American consumers are becoming increasingly concerned about the working conditions of the people who pick, pack and harvest their food. And retailers are responding. Wal-Mart is now paying Florida farm workers more for each pound of tomatoes picked. Whole Foods is using worker wages to rank the sustainability of the produce and flowers it sells.
But what happens when farmers who hire those workers don't even pay them minimum wage?
For the last 75 years, the Labor Department has had the power to step in. The "hot goods" clause in the Fair Labor Standards Act of 1938 authorizes the agency to block the transportation, shipment, delivery or sale of goods produced by workers not being paid the minimum wage or required overtime.
However, language in the farm bill, which was signed into law by President Obama in February, may make it a bit tougher for Labor to act going forward.
The new law's provision (Section 10011, if you want to look it up) requires the Agriculture Secretary to "consult with the Secretary of Labor regarding the restraining of shipments ... or the confiscation of agricultural commodities, by the Department of Labor for actual or suspected labor law violations..."
From what we could gather, Labor has invoked the hot goods clause on farms only about half a dozen times in the past several years. But after a heated blueberry labor dispute two summers ago between farmers and the department, Congress took notice. Hence the new consultation requirement.
The National Employment Law Project, which supports the original hot goods clause, worries that the new law requiring inter-agency consultation could "gum up the process" and prevent migrant and seasonal workers from being paid before they return to their home countries at the end of the growing season.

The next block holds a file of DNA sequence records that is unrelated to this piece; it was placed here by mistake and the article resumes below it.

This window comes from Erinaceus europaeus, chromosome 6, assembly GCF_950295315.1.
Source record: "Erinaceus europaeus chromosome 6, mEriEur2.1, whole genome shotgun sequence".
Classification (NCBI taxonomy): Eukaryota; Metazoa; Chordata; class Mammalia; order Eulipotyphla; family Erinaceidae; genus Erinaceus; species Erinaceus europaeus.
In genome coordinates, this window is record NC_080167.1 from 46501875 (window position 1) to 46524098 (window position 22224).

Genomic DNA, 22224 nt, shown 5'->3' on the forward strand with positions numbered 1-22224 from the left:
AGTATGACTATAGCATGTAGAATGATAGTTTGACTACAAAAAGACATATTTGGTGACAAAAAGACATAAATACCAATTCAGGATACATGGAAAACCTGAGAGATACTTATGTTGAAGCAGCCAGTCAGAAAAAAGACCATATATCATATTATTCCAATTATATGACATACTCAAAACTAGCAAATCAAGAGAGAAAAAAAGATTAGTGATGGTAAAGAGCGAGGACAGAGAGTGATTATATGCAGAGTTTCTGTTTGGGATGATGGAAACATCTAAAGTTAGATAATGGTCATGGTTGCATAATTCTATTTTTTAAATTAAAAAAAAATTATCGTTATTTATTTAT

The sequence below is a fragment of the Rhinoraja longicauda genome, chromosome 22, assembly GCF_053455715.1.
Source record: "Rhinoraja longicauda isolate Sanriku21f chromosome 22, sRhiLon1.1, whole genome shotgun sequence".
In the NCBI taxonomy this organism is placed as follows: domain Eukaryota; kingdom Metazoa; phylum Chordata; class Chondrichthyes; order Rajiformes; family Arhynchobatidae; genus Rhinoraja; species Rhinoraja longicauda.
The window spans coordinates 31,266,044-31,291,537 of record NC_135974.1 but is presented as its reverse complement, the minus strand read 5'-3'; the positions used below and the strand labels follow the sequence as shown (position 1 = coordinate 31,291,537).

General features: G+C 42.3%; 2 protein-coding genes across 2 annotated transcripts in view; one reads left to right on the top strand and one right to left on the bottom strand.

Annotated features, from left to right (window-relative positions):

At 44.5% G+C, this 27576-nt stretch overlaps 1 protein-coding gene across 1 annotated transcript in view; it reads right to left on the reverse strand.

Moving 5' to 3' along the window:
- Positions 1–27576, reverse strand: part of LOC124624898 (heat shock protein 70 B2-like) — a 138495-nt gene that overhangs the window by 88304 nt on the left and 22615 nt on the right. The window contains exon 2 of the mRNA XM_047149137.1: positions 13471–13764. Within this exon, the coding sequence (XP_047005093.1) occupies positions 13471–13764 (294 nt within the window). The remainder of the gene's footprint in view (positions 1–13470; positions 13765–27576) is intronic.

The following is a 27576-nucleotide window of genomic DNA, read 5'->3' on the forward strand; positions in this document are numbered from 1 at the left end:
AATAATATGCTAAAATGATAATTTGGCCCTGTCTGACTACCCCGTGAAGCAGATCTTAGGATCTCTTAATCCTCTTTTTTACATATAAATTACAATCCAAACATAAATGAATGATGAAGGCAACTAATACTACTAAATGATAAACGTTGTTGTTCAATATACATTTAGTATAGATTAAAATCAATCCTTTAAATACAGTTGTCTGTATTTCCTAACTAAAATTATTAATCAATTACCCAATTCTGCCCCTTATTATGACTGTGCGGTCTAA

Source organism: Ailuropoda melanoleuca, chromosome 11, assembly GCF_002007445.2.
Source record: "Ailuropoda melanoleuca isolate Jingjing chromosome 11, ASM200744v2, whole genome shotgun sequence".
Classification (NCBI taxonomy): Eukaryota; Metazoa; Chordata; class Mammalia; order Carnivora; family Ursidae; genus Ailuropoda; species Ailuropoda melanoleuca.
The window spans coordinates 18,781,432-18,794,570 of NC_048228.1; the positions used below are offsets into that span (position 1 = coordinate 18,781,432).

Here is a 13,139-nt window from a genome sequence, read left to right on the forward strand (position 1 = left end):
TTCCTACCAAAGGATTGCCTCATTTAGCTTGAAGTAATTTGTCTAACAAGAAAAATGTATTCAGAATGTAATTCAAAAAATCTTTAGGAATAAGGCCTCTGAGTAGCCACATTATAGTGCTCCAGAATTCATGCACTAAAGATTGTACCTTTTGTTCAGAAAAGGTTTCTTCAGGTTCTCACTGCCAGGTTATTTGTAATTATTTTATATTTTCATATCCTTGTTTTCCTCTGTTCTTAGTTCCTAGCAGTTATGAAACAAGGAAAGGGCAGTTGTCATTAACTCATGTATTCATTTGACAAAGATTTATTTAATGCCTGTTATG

"If [Labor] is required to do an additional step — and who knows what that actually means — it could slow down the process that could get workers paid as quickly as possible,"NELP general counsel Catherine Ruckelshaus tells The Salt.
While the rhetoric is running high, here's what we know: In August 2012, Labor blocked the shipment of blueberries from three farms after finding 1,300 workers were being underpaid. Not wanting to lose their perishables, the blueberry farmers agreed to pay $240,000 in back pay and penalties. And they agreed not to contest the department's findings or pursue an appeal.
But two of the farmers changed their minds. Along with the Oregon Farm Bureau, they tried to get some answers from the federal agency, asking for written reports summarizing the investigation and explaining the wage violations, but they say they got no response.
"[Labor] still, over 18 months later, has not explained what it did with blueberry farms in 2012," says Dave Dillon of the Oregon Farm Bureau.
So in August 2013, the farmers sued the government in federal district court, arguing, among other things, that Labor violated their due process rights. Instead of blocking the blueberry shipments, they argued, the fees the department imposed should have gone into escrow until the case was litigated.
Although it's still unclear exactly how the new law will change enforcement of wage and hour laws on farms, a USDA spokesperson says its team and Labor have begun discussions on how they will work together.
Meanwhile, the blueberry labor dispute in Oregon continues to grind on in federal court. In January, Magistrate Judge Thomas Coffin sided with the farmers, saying they signed agreements under economic duress. Then last month, Labor filed an appeal.
In an emailed statement, a Labor spokesman seemed confident the government would prevail. He says of the hot goods clause: "Its use has been long-recognized and supported by court precedent."